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Haag, a pioneer of urban landscape design, carefully planned the yard to become an urban thicket, shading the house and providing privacy where needed, exploding with color in the fall and dropping leaves before winter to let in the light. He also planted many edible plants for humans and urban fauna alike.
Inside the front entry foyer, a thick library wall divides the public areas from the private areas, also known as active and calm zones. The side facing the front door is an art wall; the side facing the bedrooms holds hundreds of books — which, Pirzio-Biroli points out creates depth. "When you have to look at the end of a skinny wall, it's bad architecture," she says.
"A hallway that only serves as a corridor is wasted space," she adds. "We make spaces that do at least three things at once. For instance, this hallway screens the more private bedroom and bathroom from the entry foyer; it serves as a library and as a hallway."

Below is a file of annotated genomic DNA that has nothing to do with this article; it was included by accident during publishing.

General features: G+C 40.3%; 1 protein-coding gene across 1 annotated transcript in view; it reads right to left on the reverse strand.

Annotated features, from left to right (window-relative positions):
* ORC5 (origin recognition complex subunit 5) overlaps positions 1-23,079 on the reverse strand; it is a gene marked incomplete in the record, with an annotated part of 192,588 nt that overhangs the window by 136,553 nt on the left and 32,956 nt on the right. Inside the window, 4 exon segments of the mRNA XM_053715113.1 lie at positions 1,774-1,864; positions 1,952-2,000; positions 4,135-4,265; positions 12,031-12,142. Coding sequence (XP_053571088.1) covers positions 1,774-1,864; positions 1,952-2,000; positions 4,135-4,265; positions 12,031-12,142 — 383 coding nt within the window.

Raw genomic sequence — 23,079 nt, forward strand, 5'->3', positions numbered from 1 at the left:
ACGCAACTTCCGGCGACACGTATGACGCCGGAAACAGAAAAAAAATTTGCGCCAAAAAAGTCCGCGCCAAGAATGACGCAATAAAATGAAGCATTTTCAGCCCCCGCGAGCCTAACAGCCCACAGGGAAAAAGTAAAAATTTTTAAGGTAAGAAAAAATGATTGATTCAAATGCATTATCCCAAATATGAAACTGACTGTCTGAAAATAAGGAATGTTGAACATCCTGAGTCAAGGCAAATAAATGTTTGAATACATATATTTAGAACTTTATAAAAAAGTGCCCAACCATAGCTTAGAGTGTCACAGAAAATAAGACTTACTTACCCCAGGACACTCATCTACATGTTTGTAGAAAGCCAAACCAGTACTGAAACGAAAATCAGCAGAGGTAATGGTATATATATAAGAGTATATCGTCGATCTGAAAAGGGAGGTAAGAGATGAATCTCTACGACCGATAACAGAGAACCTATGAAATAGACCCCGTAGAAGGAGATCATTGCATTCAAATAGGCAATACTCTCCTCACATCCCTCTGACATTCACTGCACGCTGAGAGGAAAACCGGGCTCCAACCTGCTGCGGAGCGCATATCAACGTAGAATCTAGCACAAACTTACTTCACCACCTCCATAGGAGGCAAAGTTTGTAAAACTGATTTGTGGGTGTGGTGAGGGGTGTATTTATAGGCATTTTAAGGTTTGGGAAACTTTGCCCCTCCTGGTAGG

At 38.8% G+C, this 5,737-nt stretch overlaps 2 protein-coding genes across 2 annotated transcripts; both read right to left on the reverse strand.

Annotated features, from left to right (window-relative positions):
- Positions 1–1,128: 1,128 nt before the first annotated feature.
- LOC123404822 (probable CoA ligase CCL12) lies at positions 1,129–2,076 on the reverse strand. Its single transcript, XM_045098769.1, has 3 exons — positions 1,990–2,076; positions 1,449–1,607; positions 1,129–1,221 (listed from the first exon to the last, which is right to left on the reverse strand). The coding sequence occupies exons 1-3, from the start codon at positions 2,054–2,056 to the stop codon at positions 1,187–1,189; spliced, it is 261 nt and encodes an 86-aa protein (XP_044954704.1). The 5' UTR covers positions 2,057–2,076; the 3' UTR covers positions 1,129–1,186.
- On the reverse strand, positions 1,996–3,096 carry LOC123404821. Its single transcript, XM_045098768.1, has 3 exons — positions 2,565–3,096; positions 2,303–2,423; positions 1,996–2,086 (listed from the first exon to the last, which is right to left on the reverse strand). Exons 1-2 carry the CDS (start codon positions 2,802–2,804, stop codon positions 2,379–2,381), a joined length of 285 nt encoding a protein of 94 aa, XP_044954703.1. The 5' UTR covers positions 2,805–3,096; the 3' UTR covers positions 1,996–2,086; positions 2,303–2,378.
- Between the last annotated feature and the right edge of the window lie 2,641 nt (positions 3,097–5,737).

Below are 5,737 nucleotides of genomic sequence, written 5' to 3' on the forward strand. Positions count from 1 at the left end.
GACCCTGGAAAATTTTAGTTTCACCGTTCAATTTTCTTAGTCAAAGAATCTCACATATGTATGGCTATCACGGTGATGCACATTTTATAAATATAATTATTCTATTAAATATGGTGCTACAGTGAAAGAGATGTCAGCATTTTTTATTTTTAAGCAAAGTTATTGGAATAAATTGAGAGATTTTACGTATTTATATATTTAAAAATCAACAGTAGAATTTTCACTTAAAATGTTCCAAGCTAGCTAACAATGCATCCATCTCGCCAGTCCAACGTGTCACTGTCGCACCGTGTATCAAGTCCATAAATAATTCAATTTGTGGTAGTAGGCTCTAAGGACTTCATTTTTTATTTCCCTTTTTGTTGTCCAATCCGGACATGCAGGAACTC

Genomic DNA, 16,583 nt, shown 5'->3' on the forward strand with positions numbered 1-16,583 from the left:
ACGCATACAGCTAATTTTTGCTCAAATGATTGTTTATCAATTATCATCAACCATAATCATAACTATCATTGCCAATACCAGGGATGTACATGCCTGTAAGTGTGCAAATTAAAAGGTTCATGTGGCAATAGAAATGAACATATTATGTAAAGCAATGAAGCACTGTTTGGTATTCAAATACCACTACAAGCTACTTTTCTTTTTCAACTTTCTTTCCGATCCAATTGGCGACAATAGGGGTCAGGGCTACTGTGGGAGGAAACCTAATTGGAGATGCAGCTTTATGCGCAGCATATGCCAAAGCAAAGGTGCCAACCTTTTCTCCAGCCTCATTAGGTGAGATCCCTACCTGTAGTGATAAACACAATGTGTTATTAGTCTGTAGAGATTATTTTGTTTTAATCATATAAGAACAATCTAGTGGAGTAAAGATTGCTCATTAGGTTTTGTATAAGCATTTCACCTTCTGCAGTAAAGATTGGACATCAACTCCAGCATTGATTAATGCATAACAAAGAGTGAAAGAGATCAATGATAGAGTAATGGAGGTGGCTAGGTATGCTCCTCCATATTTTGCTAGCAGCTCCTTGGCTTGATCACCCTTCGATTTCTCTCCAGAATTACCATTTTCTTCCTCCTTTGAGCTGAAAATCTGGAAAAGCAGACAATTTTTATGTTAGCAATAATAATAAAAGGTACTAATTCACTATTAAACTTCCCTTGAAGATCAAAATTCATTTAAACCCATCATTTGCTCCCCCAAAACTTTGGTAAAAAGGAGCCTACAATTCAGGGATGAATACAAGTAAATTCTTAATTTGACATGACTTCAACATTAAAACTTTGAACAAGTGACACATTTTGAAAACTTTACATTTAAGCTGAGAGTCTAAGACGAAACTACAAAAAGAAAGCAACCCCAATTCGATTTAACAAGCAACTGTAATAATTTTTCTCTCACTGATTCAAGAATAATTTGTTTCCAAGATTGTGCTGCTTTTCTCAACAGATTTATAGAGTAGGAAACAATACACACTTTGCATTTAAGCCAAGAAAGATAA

"My clients use the woodstove all the time," Pirzio-Biroli says. "This is a good example of where the more public areas meet a more private space, a comfortable reading area." The line between the two is demarcated by where the hardwood meets the tight, commercial-grade Berber carpet. Also, this calm, private space has a lower ceiling and thus a cozier feeling.
The floors are oak.
Tip: If you like variation in your flooring, don't splurge on a higher grade. "Oak comes in different grades. We like to install the lower grades, because they have more life in them, whereas the higher grades are very consistent," Pirzio-Biroli says.
"You can see that the master bedroom is a very simple room without a lot of pretense," says the architect. "It's composed to take in the dramatic views ... and corner windows like these grab the light in different ways."
She adds, "The house is very flexible, and we designed the house for exactly how the clients wanted to live. There is a logic to the sequence of spaces, from active and public to calming and quiet."